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Anorak | Jimmy Savile: What they said when he died

Jimmy Savile: What they said when he died

by | 25th, October 2012

JIMMY Savile tributes. Now look at them.

BEFORE

Radio 1 DJ Tony Blackburn : “He was just a complete one-off. I think he was a bit of a lonely character as well. In the privacy of his own life I don’t think he had very many friends. I’ve never known anyone quite like him. He was a blunt speaking northerner, but also kind and very respectful.”

Prince Charles : “The Prince of Wales and the Duchess of Cornwall are saddened to hear of Jimmy Savile’s death and their thoughts are with his family at this time.”

Alan Franey, former Chief Executive of Broadmoor Hospital : “I spent a lot of time with him and would say I knew him probably as well as anybody else knew him…I spoke to him last Wednesday and asked him how he was, and he said he was feeling very tired and short of breath. Mentally, he was very alert. But he said to me: ‘I’m coming to the end of the tunnel’…He spent a lot of his life involved in raising [money for] charity and was passionate about helping people. Jimmy had a very normal upbringing but it was a tough upbringing and he never forgot his roots. He felt that he was in a situation where he could raise funds for people using his position in showbiz and he successfully did that.”

David Hamilton, DJ : “We were together at Radio 1 in the ’70s and the station was full of eccentric personalities, but he was certainly the most flamboyant of all.One of the essential things about Jimmy was that he was a man of the people. He knew his audience, he was very much in touch with his audience. I think the public were his family. Probably of all the DJs I worked with, I knew him less than any of the others. He kept himself very much to himself. He didn’t drink so he wasn’t the sort of man who would go down to the pub and have a bevvy with you.”

Paul Bruce, who appeared on Jim’ll Fix It : “It was every child’s dream to get on that programme. It was fantastic to meet the guy and go on the programme, and I had 15-17 million people watching me on a Saturday evening. He was a great guy.”

Catholic Herald: “I love that remark to a Broadmoor patient: “what do you want to go round strangling crumpet for?”; there’s a touch of genius in that also a reflection of the invulnerability of the truly innocent man, so much and so obviously on the side of everyone he talked to that he could only stay safe in any company.”

Graham Smith from Harrogate, Yorkshire, neighbour and colleague : “I lived in the apartment directly below Sir Jimmy for a few years and worked as a documentary cameraman on Jim’ll Fix It. I got to know him quite well as neighbours as well as professionally. I also worked with Sir Jim on a video for Leeds General Infirmary. I was always impressed with the way he was around the hospital. He would chat with everyone and spend time with everyone. He was never too busy, he really liked people and he was happy to spend time with them. “Margaret Thatcher asked him to look after the wives of the G7 leaders during a conference. He took them to Stoke Mandeville. They were confronted by a man in tracksuit and a jewellery but by the end of the day, they were eating out of his hand.”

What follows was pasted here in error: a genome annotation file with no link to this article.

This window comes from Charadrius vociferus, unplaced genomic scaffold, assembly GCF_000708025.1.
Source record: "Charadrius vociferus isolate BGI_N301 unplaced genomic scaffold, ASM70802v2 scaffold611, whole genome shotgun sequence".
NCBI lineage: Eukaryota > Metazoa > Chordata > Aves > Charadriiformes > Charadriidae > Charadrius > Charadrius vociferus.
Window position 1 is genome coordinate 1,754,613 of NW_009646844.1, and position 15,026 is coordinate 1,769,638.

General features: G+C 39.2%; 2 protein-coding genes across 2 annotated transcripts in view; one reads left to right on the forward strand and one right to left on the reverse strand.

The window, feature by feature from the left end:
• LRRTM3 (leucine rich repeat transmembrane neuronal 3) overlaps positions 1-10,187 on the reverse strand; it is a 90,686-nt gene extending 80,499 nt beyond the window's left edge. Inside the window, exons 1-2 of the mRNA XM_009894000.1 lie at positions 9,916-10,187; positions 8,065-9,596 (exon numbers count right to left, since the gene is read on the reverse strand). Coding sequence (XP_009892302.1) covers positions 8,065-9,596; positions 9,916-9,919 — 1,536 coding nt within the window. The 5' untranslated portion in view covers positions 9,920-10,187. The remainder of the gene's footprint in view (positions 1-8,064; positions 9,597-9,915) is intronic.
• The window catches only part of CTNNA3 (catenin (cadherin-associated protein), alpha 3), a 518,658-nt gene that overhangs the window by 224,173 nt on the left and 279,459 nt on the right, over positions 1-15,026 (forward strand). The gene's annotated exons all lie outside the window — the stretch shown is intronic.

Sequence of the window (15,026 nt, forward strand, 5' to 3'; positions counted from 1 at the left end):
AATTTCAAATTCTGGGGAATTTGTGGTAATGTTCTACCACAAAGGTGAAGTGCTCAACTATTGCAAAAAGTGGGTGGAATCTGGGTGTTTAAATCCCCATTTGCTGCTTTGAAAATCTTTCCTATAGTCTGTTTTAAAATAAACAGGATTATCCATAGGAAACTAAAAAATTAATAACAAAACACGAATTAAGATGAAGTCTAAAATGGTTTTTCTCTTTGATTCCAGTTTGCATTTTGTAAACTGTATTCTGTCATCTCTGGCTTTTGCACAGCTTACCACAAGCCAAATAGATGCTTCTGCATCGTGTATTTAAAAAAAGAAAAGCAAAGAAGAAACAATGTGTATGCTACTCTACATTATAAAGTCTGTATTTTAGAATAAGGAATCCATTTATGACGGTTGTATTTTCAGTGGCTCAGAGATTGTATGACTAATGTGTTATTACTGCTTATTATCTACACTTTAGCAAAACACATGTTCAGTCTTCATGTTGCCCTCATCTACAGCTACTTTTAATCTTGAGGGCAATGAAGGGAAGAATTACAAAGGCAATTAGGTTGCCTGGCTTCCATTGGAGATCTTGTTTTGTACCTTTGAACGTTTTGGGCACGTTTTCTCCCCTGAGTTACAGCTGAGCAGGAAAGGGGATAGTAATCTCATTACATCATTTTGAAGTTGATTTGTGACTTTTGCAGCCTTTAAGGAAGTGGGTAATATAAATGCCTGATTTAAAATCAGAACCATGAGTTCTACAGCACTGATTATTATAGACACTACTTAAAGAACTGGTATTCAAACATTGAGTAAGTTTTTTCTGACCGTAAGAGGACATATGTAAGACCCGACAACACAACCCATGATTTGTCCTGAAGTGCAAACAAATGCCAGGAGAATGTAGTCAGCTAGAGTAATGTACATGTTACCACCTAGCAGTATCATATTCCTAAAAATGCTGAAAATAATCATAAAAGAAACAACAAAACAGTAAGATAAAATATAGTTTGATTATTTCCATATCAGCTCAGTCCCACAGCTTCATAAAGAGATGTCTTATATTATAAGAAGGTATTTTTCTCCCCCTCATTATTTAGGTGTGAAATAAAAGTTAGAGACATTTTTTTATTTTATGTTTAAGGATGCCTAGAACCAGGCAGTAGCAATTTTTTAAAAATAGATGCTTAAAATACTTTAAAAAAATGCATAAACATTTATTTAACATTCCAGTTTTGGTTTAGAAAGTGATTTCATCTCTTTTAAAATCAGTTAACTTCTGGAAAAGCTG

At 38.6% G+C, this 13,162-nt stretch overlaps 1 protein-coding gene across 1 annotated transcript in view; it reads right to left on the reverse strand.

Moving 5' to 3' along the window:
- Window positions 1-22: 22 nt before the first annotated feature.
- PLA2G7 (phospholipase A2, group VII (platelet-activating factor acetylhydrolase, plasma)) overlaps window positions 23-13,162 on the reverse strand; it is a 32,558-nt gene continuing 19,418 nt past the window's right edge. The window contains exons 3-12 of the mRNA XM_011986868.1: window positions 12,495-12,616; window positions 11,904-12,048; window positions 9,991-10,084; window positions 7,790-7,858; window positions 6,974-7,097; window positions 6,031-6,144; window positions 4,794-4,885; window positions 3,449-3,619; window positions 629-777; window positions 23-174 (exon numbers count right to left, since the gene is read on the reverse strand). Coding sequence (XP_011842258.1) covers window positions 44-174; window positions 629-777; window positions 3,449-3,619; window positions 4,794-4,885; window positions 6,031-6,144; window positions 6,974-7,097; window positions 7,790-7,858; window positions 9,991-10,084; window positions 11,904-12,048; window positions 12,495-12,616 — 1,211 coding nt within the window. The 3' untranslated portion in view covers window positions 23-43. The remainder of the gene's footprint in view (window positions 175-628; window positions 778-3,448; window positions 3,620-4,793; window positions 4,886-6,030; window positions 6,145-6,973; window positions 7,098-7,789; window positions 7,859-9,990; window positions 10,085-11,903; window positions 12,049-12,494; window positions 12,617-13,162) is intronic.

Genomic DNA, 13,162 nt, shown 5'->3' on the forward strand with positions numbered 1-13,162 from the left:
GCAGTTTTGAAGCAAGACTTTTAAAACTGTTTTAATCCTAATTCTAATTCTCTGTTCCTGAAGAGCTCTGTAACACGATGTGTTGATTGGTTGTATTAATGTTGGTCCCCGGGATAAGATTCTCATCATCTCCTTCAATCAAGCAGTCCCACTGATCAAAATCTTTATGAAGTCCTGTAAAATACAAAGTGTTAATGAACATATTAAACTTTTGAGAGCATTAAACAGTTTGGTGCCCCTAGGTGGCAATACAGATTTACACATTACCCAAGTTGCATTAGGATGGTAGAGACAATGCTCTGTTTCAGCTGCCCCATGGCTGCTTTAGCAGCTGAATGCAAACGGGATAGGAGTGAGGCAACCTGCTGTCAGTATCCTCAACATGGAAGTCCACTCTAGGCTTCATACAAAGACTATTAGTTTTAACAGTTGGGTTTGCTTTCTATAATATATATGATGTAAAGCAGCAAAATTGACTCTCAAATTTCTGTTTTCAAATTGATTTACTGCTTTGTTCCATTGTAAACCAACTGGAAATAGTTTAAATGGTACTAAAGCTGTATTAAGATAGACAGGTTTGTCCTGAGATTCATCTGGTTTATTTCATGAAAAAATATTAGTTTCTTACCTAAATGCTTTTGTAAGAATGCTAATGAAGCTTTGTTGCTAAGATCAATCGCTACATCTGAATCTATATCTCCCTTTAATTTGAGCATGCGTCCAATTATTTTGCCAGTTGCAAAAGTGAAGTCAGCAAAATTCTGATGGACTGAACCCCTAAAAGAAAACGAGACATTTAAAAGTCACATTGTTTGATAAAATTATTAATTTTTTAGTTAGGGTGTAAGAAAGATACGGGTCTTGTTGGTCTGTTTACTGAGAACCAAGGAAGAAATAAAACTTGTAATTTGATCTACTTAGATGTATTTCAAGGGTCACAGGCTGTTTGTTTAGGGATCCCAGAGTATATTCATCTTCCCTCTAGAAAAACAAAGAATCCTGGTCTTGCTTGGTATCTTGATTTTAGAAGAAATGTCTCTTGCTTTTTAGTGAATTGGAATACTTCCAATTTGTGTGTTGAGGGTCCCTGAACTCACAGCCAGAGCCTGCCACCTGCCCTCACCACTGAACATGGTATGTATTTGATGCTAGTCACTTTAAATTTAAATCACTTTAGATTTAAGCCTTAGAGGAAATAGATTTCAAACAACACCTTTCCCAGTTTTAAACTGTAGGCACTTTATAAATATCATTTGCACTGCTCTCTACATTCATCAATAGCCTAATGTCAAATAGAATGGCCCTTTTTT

Mark Thompson, BBC director general: “I am very sad to hear of Sir Jimmy Savile’s death. From Top of the Pops to Jim’ll Fix It, Jimmy’s unique style entertained generations of BBC audiences. Like millions of viewers and listeners we shall miss him greatly.”

Jeremy Hunt, Culture Secretary : “Sir Jimmy Savile was one of broadcasting’s most unique and colourful characters. From Top of the Pops to making children’s dreams come true on Jim’ll Fix It, a generation of people will remember his catchphrases and sense of fun. But his lasting legacy will be the millions he raised for charity, tirelessly giving up his time and energy to help those causes he was passionate about.”

Dave Lee Travis:  “Deep down inside him there was a guy which was very hard to get to. I’ve known Jimmy Savile for over 50 years, that’s a hell of a long period to know somebody, and I’ve never had an absolutely in-depth straight conversation with him because he’s constantly got a sort of invisible shield up. He likes to keep his distance from everybody, even friends. He’ll joke his way out of something if he doesn’t want to answer you… I think probably enigma is a good word for it.”

Charles Kennedy MP : Sir Jimmy was “a true and long-standing friend to the West Highlands over decades of diligence and decency”.

Marie Jackson, Wolverhampton : “As a kid, I wrote in everywhere: Blue Peter, Jim’ll Fix it and all the local radio stations. I was also quite unusual as I played the bagpipes

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Posted: 25th, October 2012 | In: Celebrities Comments (5) | Follow the Comments on our RSS feed: RSS 2.0 | TrackBack | Permalink